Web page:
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Volume 11 / Issue 3

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Integration of Knowledge Management and (e)Learning
J.UCS Special Issue

Stefanie N. Lindstaedt (Know-Center Graz, Austria)

Johannes Farmer (Know-Center Graz, Austria)

Abstract: Peter Drucker emphasizes that "knowledge work requires continuous learning on the part of the knowledge worker, but equally continuous teaching on the part of the knowledge worker". Learning and teaching are inherent to knowledge work. They form a unity. Contrary to Drucker's postulation, the research fields of (e)Learning and knowledge management have developed rather independently.

The special issue "Integration of Knowledge Management & (e)Learning" makes more detailed versions of the contributions to KM&eL'04 (http://www.i-know.at/kmel) available. KM&eL'04 is the second special track of a series started at I-Know'03 where the role of (virtual) communities of practice within modern organizations was examined.

The purpose of this special issue is to provide readers with an overview of up-to-date research on the crossroads of knowledge management and (e)Learning.

Knowledge Management regards knowledge as an organization's key asset and focuses on its role for action within the organization. It aims at fostering and managing processes like knowledge creation, transfer, application, and evolution in order to create value within the organization. The ultimate goal of knowledge management is to create a learning organization. This term underlines that the focus of this discipline is the organization and not the individual. Learning, if mentioned at all, happens at the organization level and the individual learning processes are typically not in the centre of scientific endeavour.

(e)Learning on the other hand focuses on the learning processes of individuals. In organizations, (e)Learning is typically used for qualification and human resource development programs. However, the surrounding organization and the effect of the learning on it are often not taken into account. Instead much scientific effort is invested in researching ways through which knowledge transfer to the individual can be improved. The ultimate goal of (e)Learning is to design didactically sound teaching modules which adapt themselves to a learners prior knowledge and favoured learning strategy.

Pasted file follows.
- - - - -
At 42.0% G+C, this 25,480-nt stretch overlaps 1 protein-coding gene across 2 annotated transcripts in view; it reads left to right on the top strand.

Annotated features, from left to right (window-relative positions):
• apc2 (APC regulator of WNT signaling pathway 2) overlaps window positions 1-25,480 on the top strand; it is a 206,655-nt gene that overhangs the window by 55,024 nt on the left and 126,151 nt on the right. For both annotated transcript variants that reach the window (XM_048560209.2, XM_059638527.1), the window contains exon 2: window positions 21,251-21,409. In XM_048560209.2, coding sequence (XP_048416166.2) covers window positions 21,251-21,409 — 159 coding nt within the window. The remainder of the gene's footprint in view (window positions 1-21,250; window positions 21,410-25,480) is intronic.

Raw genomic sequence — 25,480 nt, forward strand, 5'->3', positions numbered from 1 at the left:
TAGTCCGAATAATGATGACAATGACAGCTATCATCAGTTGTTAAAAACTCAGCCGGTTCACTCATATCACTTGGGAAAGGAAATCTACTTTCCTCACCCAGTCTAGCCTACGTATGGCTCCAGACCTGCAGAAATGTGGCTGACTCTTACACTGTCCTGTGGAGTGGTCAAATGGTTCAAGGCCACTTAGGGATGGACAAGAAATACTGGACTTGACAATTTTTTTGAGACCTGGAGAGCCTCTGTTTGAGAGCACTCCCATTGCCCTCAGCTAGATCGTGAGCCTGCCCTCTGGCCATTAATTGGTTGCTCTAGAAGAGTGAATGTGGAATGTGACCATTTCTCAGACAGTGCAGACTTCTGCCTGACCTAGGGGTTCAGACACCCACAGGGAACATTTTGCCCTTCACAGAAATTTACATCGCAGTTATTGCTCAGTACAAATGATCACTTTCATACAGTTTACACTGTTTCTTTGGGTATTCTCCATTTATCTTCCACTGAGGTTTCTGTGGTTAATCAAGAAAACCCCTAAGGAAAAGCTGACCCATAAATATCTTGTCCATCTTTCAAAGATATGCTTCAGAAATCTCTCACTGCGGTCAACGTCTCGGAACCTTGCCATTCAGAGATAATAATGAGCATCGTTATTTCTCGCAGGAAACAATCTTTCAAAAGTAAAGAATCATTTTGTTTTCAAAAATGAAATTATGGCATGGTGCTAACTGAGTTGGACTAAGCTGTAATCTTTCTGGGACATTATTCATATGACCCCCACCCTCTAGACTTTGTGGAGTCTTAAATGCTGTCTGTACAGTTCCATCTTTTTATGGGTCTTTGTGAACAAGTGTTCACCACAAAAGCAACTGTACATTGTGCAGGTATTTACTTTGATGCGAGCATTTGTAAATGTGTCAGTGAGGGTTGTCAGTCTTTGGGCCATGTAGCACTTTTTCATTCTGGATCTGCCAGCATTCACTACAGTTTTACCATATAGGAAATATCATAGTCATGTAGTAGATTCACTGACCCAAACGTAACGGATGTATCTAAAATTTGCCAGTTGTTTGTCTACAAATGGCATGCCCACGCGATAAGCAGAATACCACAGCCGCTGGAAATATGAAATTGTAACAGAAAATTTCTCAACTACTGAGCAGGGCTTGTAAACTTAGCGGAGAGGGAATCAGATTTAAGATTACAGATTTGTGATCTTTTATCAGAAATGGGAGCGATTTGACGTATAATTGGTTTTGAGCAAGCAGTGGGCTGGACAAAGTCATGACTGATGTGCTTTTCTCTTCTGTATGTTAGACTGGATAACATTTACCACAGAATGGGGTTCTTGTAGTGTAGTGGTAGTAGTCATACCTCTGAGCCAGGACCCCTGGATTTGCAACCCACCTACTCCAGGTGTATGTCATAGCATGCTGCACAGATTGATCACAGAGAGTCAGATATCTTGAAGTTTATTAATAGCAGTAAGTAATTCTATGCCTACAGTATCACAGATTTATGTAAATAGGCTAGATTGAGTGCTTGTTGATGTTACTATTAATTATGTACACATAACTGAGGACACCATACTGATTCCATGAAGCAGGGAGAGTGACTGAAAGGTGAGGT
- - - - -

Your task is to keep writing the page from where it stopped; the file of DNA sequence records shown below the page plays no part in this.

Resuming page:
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The contributions of this special issue consider knowledge management aspects and their integration with technology-enhanced learning.

Knowledge Transfer through Synchronous Online-Learning

The first article "Small Groups Learning Synchronously Online at the Workplace: The Interaction of Factors Determining Outcome and Acceptance" by Stefan Münzer and Bo Xiao investigates in an empirical study the applicability of a software tool named Bubble-chat. Bubble-chat enables cooperative synchronous online-learning in small groups. The special characteristic of the tool is its design and provision of a well-defined learning process. Instructors or content experts take not part in the learning sessions. This distinctive feature demands the learning settings to be well-defined and outlined. The Bubble-chat tool is intended to deepen pre-existing declarative knowledge of the individual group members. Each learning task is structured into an explanation, clarification, and elaboration phase. Stefan Münzer and Bo Xiao present in their contribution the conducted study and its outcome. They discuss the factors determining the quality of the learning processs and derive from the evaluation's outcome recommendations for adaptations of the software tool.